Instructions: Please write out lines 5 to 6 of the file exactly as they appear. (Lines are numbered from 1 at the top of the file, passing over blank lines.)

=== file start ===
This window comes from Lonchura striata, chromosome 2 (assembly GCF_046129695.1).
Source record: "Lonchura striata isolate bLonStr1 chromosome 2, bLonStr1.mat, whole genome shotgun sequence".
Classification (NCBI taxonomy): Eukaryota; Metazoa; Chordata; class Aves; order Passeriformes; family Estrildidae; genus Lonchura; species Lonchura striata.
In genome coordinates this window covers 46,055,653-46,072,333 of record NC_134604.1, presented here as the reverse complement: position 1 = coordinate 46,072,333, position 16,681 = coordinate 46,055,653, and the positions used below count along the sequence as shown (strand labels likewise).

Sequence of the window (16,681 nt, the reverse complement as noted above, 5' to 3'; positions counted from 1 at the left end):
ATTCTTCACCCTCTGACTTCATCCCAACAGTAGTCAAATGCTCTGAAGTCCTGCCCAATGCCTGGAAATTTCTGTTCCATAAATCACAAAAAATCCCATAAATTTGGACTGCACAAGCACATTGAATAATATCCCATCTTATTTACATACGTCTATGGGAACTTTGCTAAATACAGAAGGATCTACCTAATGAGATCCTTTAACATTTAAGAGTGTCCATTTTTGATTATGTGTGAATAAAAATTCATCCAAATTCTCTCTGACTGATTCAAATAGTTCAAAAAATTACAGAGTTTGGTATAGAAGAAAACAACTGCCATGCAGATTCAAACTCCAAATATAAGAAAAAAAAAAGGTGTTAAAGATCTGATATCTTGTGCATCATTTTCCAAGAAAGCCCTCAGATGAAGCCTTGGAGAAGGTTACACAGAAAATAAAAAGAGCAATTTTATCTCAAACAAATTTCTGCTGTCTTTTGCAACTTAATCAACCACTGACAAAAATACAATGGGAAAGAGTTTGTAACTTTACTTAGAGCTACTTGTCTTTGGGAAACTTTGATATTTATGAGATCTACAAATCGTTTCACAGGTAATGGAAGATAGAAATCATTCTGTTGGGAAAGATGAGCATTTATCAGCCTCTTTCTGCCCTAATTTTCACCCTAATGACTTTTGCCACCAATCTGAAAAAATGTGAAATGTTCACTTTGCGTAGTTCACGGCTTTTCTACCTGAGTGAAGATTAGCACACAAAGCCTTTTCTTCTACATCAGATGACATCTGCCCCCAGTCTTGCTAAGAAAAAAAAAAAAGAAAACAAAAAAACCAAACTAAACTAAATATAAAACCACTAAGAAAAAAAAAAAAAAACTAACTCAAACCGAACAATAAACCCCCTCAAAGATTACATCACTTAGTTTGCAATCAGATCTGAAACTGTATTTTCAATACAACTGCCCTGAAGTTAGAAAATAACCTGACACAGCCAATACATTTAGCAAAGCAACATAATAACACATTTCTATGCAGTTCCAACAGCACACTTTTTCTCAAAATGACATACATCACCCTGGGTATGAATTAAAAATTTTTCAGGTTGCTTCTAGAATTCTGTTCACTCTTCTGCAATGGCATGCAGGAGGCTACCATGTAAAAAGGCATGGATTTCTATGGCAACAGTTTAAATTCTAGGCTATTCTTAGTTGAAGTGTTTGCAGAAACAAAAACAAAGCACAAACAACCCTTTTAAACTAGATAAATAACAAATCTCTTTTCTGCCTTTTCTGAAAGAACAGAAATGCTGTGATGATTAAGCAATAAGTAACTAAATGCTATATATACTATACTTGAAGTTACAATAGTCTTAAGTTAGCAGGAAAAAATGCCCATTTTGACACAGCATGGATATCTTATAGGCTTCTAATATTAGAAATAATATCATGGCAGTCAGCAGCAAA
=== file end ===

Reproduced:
Sequence of the window (16,681 nt, the reverse complement as noted above, 5' to 3'; positions counted from 1 at the left end):
ATTCTTCACCCTCTGACTTCATCCCAACAGTAGTCAAATGCTCTGAAGTCCTGCCCAATGCCTGGAAATTTCTGTTCCATAAATCACAAAAAATCCCATAAATTTGGACTGCACAAGCACATTGAATAATATCCCATCTTATTTACATACGTCTATGGGAACTTTGCTAAATACAGAAGGATCTACCTAATGAGATCCTTTAACATTTAAGAGTGTCCATTTTTGATTATGTGTGAATAAAAATTCATCCAAATTCTCTCTGACTGATTCAAATAGTTCAAAAAATTACAGAGTTTGGTATAGAAGAAAACAACTGCCATGCAGATTCAAACTCCAAATATAAGAAAAAAAAAAGGTGTTAAAGATCTGATATCTTGTGCATCATTTTCCAAGAAAGCCCTCAGATGAAGCCTTGGAGAAGGTTACACAGAAAATAAAAAGAGCAATTTTATCTCAAACAAATTTCTGCTGTCTTTTGCAACTTAATCAACCACTGACAAAAATACAATGGGAAAGAGTTTGTAACTTTACTTAGAGCTACTTGTCTTTGGGAAACTTTGATATTTATGAGATCTACAAATCGTTTCACAGGTAATGGAAGATAGAAATCATTCTGTTGGGAAAGATGAGCATTTATCAGCCTCTTTCTGCCCTAATTTTCACCCTAATGACTTTTGCCACCAATCTGAAAAAATGTGAAATGTTCACTTTGCGTAGTTCACGGCTTTTCTACCTGAGTGAAGATTAGCACACAAAGCCTTTTCTTCTACATCAGATGACATCTGCCCCCAGTCTTGCTAAGAAAAAAAAAAAAGAAAACAAAAAAACCAAACTAAACTAAATATAAAACCACTAAGAAAAAAAAAAAAAAACTAACTCAAACCGAACAATAAACCCCCTCAAAGATTACATCACTTAGTTTGCAATCAGATCTGAAACTGTATTTTCAATACAACTGCCCTGAAGTTAGAAAATAACCTGACACAGCCAATACATTTAGCAAAGCAACATAATAACACATTTCTATGCAGTTCCAACAGCACACTTTTTCTCAAAATGACATACATCACCCTGGGTATGAATTAAAAATTTTTCAGGTTGCTTCTAGAATTCTGTTCACTCTTCTGCAATGGCATGCAGGAGGCTACCATGTAAAAAGGCATGGATTTCTATGGCAACAGTTTAAATTCTAGGCTATTCTTAGTTGAAGTGTTTGCAGAAACAAAAACAAAGCACAAACAACCCTTTTAAACTAGATAAATAACAAATCTCTTTTCTGCCTTTTCTGAAAGAACAGAAATGCTGTGATGATTAAGCAATAAGTAACTAAATGCTATATATACTATACTTGAAGTTACAATAGTCTTAAGTTAGCAGGAAAAAATGCCCATTTTGACACAGCATGGATATCTTATAGGCTTCTAATATTAGAAATAATATCATGGCAGTCAGCAGCAAA